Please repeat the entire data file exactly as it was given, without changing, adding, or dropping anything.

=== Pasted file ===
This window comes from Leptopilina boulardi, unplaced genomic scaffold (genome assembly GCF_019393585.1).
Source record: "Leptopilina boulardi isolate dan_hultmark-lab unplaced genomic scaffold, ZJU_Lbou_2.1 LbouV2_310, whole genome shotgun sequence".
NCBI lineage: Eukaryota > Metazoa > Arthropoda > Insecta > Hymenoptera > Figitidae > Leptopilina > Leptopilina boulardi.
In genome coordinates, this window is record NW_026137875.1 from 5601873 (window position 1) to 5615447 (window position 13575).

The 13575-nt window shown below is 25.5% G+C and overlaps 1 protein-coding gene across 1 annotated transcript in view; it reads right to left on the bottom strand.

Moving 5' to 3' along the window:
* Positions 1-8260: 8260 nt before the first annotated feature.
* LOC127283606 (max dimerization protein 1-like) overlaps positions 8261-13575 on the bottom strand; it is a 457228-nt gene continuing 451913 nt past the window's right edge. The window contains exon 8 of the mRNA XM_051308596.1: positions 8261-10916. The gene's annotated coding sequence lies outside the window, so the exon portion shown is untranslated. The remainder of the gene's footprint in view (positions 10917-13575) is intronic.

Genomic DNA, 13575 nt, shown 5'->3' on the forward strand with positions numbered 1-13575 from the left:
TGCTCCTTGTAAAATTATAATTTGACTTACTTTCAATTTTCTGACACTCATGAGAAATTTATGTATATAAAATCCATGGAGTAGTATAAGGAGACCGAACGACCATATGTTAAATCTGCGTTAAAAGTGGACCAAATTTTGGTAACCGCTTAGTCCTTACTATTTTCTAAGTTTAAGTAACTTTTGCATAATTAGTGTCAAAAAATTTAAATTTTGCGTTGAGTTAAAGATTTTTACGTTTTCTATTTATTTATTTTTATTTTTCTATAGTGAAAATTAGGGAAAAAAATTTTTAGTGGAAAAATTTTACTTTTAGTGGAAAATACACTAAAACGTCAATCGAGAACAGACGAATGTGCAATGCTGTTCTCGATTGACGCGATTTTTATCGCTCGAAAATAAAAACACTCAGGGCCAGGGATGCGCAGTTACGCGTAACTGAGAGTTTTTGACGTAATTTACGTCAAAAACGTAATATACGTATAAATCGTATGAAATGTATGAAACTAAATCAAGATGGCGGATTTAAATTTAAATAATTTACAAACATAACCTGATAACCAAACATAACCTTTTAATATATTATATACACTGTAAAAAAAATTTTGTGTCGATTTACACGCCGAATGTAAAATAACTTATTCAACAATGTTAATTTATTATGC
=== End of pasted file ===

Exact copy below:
This window comes from Leptopilina boulardi, unplaced genomic scaffold (genome assembly GCF_019393585.1).
Source record: "Leptopilina boulardi isolate dan_hultmark-lab unplaced genomic scaffold, ZJU_Lbou_2.1 LbouV2_310, whole genome shotgun sequence".
NCBI lineage: Eukaryota > Metazoa > Arthropoda > Insecta > Hymenoptera > Figitidae > Leptopilina > Leptopilina boulardi.
In genome coordinates, this window is record NW_026137875.1 from 5601873 (window position 1) to 5615447 (window position 13575).

The 13575-nt window shown below is 25.5% G+C and overlaps 1 protein-coding gene across 1 annotated transcript in view; it reads right to left on the bottom strand.

Moving 5' to 3' along the window:
* Positions 1-8260: 8260 nt before the first annotated feature.
* LOC127283606 (max dimerization protein 1-like) overlaps positions 8261-13575 on the bottom strand; it is a 457228-nt gene continuing 451913 nt past the window's right edge. The window contains exon 8 of the mRNA XM_051308596.1: positions 8261-10916. The gene's annotated coding sequence lies outside the window, so the exon portion shown is untranslated. The remainder of the gene's footprint in view (positions 10917-13575) is intronic.

Genomic DNA, 13575 nt, shown 5'->3' on the forward strand with positions numbered 1-13575 from the left:
TGCTCCTTGTAAAATTATAATTTGACTTACTTTCAATTTTCTGACACTCATGAGAAATTTATGTATATAAAATCCATGGAGTAGTATAAGGAGACCGAACGACCATATGTTAAATCTGCGTTAAAAGTGGACCAAATTTTGGTAACCGCTTAGTCCTTACTATTTTCTAAGTTTAAGTAACTTTTGCATAATTAGTGTCAAAAAATTTAAATTTTGCGTTGAGTTAAAGATTTTTACGTTTTCTATTTATTTATTTTTATTTTTCTATAGTGAAAATTAGGGAAAAAAATTTTTAGTGGAAAAATTTTACTTTTAGTGGAAAATACACTAAAACGTCAATCGAGAACAGACGAATGTGCAATGCTGTTCTCGATTGACGCGATTTTTATCGCTCGAAAATAAAAACACTCAGGGCCAGGGATGCGCAGTTACGCGTAACTGAGAGTTTTTGACGTAATTTACGTCAAAAACGTAATATACGTATAAATCGTATGAAATGTATGAAACTAAATCAAGATGGCGGATTTAAATTTAAATAATTTACAAACATAACCTGATAACCAAACATAACCTTTTAATATATTATATACACTGTAAAAAAAATTTTGTGTCGATTTACACGCCGAATGTAAAATAACTTATTCAACAATGTTAATTTATTATGC